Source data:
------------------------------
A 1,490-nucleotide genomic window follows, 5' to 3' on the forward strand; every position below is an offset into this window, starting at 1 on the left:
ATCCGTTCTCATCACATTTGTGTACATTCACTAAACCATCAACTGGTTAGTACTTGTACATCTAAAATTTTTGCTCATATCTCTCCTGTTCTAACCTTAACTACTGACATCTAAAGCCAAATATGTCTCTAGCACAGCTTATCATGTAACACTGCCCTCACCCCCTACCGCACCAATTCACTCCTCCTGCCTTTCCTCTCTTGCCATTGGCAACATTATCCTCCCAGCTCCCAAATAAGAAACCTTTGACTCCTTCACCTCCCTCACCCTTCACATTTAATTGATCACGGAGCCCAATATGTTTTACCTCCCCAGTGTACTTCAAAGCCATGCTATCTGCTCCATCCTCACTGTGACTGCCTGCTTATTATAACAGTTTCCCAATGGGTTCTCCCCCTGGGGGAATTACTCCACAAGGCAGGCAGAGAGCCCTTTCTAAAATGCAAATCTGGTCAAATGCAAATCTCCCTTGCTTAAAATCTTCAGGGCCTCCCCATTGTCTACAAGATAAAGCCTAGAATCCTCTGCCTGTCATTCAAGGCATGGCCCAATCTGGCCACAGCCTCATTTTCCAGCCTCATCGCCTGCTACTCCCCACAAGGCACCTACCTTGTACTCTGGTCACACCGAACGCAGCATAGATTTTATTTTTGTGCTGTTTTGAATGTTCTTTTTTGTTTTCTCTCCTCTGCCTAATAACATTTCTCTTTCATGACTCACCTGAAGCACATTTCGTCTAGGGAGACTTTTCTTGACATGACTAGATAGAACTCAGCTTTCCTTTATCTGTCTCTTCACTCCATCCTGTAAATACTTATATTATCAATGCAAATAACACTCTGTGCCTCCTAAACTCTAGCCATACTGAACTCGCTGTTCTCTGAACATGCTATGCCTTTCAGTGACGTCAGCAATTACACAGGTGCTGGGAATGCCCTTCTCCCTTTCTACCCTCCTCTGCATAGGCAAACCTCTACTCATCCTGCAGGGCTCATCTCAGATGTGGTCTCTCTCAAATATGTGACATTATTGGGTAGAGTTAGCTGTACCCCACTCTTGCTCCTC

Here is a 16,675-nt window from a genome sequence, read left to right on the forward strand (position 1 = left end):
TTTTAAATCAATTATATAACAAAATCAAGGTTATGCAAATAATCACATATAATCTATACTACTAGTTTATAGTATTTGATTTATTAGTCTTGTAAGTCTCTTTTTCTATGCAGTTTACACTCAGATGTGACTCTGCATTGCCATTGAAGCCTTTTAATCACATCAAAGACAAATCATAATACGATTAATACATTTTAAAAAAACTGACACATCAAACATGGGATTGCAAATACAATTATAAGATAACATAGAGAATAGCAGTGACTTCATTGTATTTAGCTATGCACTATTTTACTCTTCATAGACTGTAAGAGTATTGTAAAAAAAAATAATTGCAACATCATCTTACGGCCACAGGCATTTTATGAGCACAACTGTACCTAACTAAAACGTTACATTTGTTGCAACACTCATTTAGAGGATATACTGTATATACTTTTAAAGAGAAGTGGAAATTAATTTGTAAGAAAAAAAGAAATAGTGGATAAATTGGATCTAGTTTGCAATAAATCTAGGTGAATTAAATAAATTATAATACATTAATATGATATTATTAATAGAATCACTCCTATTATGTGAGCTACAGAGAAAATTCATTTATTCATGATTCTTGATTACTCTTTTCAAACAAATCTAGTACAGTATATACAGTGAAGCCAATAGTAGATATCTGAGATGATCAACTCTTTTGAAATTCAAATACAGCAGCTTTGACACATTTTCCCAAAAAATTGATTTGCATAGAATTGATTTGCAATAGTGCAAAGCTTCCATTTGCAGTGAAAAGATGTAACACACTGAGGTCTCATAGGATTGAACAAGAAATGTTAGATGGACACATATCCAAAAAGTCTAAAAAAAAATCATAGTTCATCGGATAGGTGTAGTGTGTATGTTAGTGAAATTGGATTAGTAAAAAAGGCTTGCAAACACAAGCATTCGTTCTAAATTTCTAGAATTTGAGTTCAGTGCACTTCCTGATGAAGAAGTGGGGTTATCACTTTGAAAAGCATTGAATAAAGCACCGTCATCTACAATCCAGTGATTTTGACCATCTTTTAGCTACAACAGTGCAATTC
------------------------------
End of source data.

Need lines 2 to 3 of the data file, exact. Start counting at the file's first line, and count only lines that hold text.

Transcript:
ATCCGTTCTCATCACATTTGTGTACATTCACTAAACCATCAACTGGTTAGTACTTGTACATCTAAAATTTTTGCTCATATCTCTCCTGTTCTAACCTTAACTACTGACATCTAAAGCCAAATATGTCTCTAGCACAGCTTATCATGTAACACTGCCCTCACCCCCTACCGCACCAATTCACTCCTCCTGCCTTTCCTCTCTTGCCATTGGCAACATTATCCTCCCAGCTCCCAAATAAGAAACCTTTGACTCCTTCACCTCCCTCACCCTTCACATTTAATTGATCACGGAGCCCAATATGTTTTACCTCCCCAGTGTACTTCAAAGCCATGCTATCTGCTCCATCCTCACTGTGACTGCCTGCTTATTATAACAGTTTCCCAATGGGTTCTCCCCCTGGGGGAATTACTCCACAAGGCAGGCAGAGAGCCCTTTCTAAAATGCAAATCTGGTCAAATGCAAATCTCCCTTGCTTAAAATCTTCAGGGCCTCCCCATTGTCTACAAGATAAAGCCTAGAATCCTCTGCCTGTCATTCAAGGCATGGCCCAATCTGGCCACAGCCTCATTTTCCAGCCTCATCGCCTGCTACTCCCCACAAGGCACCTACCTTGTACTCTGGTCACACCGAACGCAGCATAGATTTTATTTTTGTGCTGTTTTGAATGTTCTTTTTTGTTTTCTCTCCTCTGCCTAATAACATTTCTCTTTCATGACTCACCTGAAGCACATTTCGTCTAGGGAGACTTTTCTTGACATGACTAGATAGAACTCAGCTTTCCTTTATCTGTCTCTTCACTCCATCCTGTAAATACTTATATTATCAATGCAAATAACACTCTGTGCCTCCTAAACTCTAGCCATACTGAACTCGCTGTTCTCTGAACATGCTATGCCTTTCAGTGACGTCAGCAATTACACAGGTGCTGGGAATGCCCTTCTCCCTTTCTACCCTCCTCTGCATAGGCAAACCTCTACTCATCCTGCAGGGCTCATCTCAGATGTGGTCTCTCTCAAATATGTGACATTATTGGGTAGAGTTAGCTGTACCCCACTCTTGCTCCTC

Here is a 16,675-nt window from a genome sequence, read left to right on the forward strand (position 1 = left end):